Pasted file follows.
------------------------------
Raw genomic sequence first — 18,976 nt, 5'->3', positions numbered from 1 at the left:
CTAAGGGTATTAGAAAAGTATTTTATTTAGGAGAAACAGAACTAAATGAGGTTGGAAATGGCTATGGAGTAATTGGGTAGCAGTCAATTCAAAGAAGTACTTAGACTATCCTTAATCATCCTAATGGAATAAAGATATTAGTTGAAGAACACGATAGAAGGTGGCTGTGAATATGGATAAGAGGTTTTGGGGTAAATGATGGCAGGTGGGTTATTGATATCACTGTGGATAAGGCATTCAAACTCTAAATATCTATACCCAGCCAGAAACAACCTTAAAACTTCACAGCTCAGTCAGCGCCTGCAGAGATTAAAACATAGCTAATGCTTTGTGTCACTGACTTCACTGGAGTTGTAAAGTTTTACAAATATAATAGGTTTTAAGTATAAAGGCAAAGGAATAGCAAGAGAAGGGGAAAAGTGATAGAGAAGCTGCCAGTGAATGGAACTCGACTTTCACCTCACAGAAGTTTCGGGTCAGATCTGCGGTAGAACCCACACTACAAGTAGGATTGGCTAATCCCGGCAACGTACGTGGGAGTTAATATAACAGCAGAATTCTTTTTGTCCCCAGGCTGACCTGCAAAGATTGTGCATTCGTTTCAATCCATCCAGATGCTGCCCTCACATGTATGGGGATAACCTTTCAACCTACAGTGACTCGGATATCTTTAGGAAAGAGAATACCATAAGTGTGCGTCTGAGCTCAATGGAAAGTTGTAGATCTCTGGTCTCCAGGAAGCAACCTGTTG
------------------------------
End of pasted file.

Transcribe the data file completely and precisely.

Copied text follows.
Raw genomic sequence first — 18,976 nt, 5'->3', positions numbered from 1 at the left:
CTAAGGGTATTAGAAAAGTATTTTATTTAGGAGAAACAGAACTAAATGAGGTTGGAAATGGCTATGGAGTAATTGGGTAGCAGTCAATTCAAAGAAGTACTTAGACTATCCTTAATCATCCTAATGGAATAAAGATATTAGTTGAAGAACACGATAGAAGGTGGCTGTGAATATGGATAAGAGGTTTTGGGGTAAATGATGGCAGGTGGGTTATTGATATCACTGTGGATAAGGCATTCAAACTCTAAATATCTATACCCAGCCAGAAACAACCTTAAAACTTCACAGCTCAGTCAGCGCCTGCAGAGATTAAAACATAGCTAATGCTTTGTGTCACTGACTTCACTGGAGTTGTAAAGTTTTACAAATATAATAGGTTTTAAGTATAAAGGCAAAGGAATAGCAAGAGAAGGGGAAAAGTGATAGAGAAGCTGCCAGTGAATGGAACTCGACTTTCACCTCACAGAAGTTTCGGGTCAGATCTGCGGTAGAACCCACACTACAAGTAGGATTGGCTAATCCCGGCAACGTACGTGGGAGTTAATATAACAGCAGAATTCTTTTTGTCCCCAGGCTGACCTGCAAAGATTGTGCATTCGTTTCAATCCATCCAGATGCTGCCCTCACATGTATGGGGATAACCTTTCAACCTACAGTGACTCGGATATCTTTAGGAAAGAGAATACCATAAGTGTGCGTCTGAGCTCAATGGAAAGTTGTAGATCTCTGGTCTCCAGGAAGCAACCTGTTG